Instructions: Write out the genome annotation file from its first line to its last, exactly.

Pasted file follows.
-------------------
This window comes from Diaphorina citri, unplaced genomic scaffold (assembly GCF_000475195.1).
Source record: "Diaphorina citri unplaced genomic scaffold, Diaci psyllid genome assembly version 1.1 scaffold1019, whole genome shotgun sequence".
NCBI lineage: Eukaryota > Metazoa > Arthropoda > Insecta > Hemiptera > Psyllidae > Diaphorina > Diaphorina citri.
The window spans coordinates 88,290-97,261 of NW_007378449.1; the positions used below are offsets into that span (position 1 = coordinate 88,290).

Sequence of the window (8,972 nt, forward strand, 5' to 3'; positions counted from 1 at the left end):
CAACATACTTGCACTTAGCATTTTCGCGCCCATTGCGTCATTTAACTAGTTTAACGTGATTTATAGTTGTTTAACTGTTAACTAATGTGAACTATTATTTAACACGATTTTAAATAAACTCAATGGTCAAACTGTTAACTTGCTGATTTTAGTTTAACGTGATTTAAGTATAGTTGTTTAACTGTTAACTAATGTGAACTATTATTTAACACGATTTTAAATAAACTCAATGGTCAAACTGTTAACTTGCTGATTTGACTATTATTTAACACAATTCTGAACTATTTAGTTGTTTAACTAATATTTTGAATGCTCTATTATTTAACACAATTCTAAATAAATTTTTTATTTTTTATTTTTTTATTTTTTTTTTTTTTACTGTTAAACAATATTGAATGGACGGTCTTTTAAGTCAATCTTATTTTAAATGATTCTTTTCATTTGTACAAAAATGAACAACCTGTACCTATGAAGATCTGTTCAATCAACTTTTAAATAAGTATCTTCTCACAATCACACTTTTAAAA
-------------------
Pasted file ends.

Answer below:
This window comes from Diaphorina citri, unplaced genomic scaffold (assembly GCF_000475195.1).
Source record: "Diaphorina citri unplaced genomic scaffold, Diaci psyllid genome assembly version 1.1 scaffold1019, whole genome shotgun sequence".
NCBI lineage: Eukaryota > Metazoa > Arthropoda > Insecta > Hemiptera > Psyllidae > Diaphorina > Diaphorina citri.
The window spans coordinates 88,290-97,261 of NW_007378449.1; the positions used below are offsets into that span (position 1 = coordinate 88,290).

Sequence of the window (8,972 nt, forward strand, 5' to 3'; positions counted from 1 at the left end):
CAACATACTTGCACTTAGCATTTTCGCGCCCATTGCGTCATTTAACTAGTTTAACGTGATTTATAGTTGTTTAACTGTTAACTAATGTGAACTATTATTTAACACGATTTTAAATAAACTCAATGGTCAAACTGTTAACTTGCTGATTTTAGTTTAACGTGATTTAAGTATAGTTGTTTAACTGTTAACTAATGTGAACTATTATTTAACACGATTTTAAATAAACTCAATGGTCAAACTGTTAACTTGCTGATTTGACTATTATTTAACACAATTCTGAACTATTTAGTTGTTTAACTAATATTTTGAATGCTCTATTATTTAACACAATTCTAAATAAATTTTTTATTTTTTATTTTTTTATTTTTTTTTTTTTTACTGTTAAACAATATTGAATGGACGGTCTTTTAAGTCAATCTTATTTTAAATGATTCTTTTCATTTGTACAAAAATGAACAACCTGTACCTATGAAGATCTGTTCAATCAACTTTTAAATAAGTATCTTCTCACAATCACACTTTTAAAA